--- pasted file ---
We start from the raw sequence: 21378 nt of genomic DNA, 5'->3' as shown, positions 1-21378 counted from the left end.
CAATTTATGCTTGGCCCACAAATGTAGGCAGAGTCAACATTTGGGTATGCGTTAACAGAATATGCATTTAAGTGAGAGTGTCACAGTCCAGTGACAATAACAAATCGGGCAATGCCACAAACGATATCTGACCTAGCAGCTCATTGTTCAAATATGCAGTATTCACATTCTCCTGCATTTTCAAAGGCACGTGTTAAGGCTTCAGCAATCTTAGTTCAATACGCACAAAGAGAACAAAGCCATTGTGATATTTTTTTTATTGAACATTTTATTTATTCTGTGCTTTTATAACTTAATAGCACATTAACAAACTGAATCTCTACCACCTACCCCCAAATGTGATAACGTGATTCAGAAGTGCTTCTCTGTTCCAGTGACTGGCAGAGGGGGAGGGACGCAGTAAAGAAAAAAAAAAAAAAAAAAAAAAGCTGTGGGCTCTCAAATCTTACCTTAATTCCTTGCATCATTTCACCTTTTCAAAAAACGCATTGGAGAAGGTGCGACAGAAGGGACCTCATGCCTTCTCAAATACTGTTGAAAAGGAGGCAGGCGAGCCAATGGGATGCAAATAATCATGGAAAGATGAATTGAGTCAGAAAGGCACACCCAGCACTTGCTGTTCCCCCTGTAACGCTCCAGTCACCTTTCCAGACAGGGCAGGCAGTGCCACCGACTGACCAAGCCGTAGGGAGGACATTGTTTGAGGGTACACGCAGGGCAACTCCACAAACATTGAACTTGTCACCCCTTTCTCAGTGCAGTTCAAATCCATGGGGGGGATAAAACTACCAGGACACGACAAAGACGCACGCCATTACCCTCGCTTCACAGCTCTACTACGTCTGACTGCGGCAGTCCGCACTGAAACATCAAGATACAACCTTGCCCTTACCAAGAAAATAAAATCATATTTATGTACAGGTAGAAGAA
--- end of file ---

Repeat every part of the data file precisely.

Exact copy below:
We start from the raw sequence: 21378 nt of genomic DNA, 5'->3' as shown, positions 1-21378 counted from the left end.
CAATTTATGCTTGGCCCACAAATGTAGGCAGAGTCAACATTTGGGTATGCGTTAACAGAATATGCATTTAAGTGAGAGTGTCACAGTCCAGTGACAATAACAAATCGGGCAATGCCACAAACGATATCTGACCTAGCAGCTCATTGTTCAAATATGCAGTATTCACATTCTCCTGCATTTTCAAAGGCACGTGTTAAGGCTTCAGCAATCTTAGTTCAATACGCACAAAGAGAACAAAGCCATTGTGATATTTTTTTTATTGAACATTTTATTTATTCTGTGCTTTTATAACTTAATAGCACATTAACAAACTGAATCTCTACCACCTACCCCCAAATGTGATAACGTGATTCAGAAGTGCTTCTCTGTTCCAGTGACTGGCAGAGGGGGAGGGACGCAGTAAAGAAAAAAAAAAAAAAAAAAAAAAGCTGTGGGCTCTCAAATCTTACCTTAATTCCTTGCATCATTTCACCTTTTCAAAAAACGCATTGGAGAAGGTGCGACAGAAGGGACCTCATGCCTTCTCAAATACTGTTGAAAAGGAGGCAGGCGAGCCAATGGGATGCAAATAATCATGGAAAGATGAATTGAGTCAGAAAGGCACACCCAGCACTTGCTGTTCCCCCTGTAACGCTCCAGTCACCTTTCCAGACAGGGCAGGCAGTGCCACCGACTGACCAAGCCGTAGGGAGGACATTGTTTGAGGGTACACGCAGGGCAACTCCACAAACATTGAACTTGTCACCCCTTTCTCAGTGCAGTTCAAATCCATGGGGGGGATAAAACTACCAGGACACGACAAAGACGCACGCCATTACCCTCGCTTCACAGCTCTACTACGTCTGACTGCGGCAGTCCGCACTGAAACATCAAGATACAACCTTGCCCTTACCAAGAAAATAAAATCATATTTATGTACAGGTAGAAGAA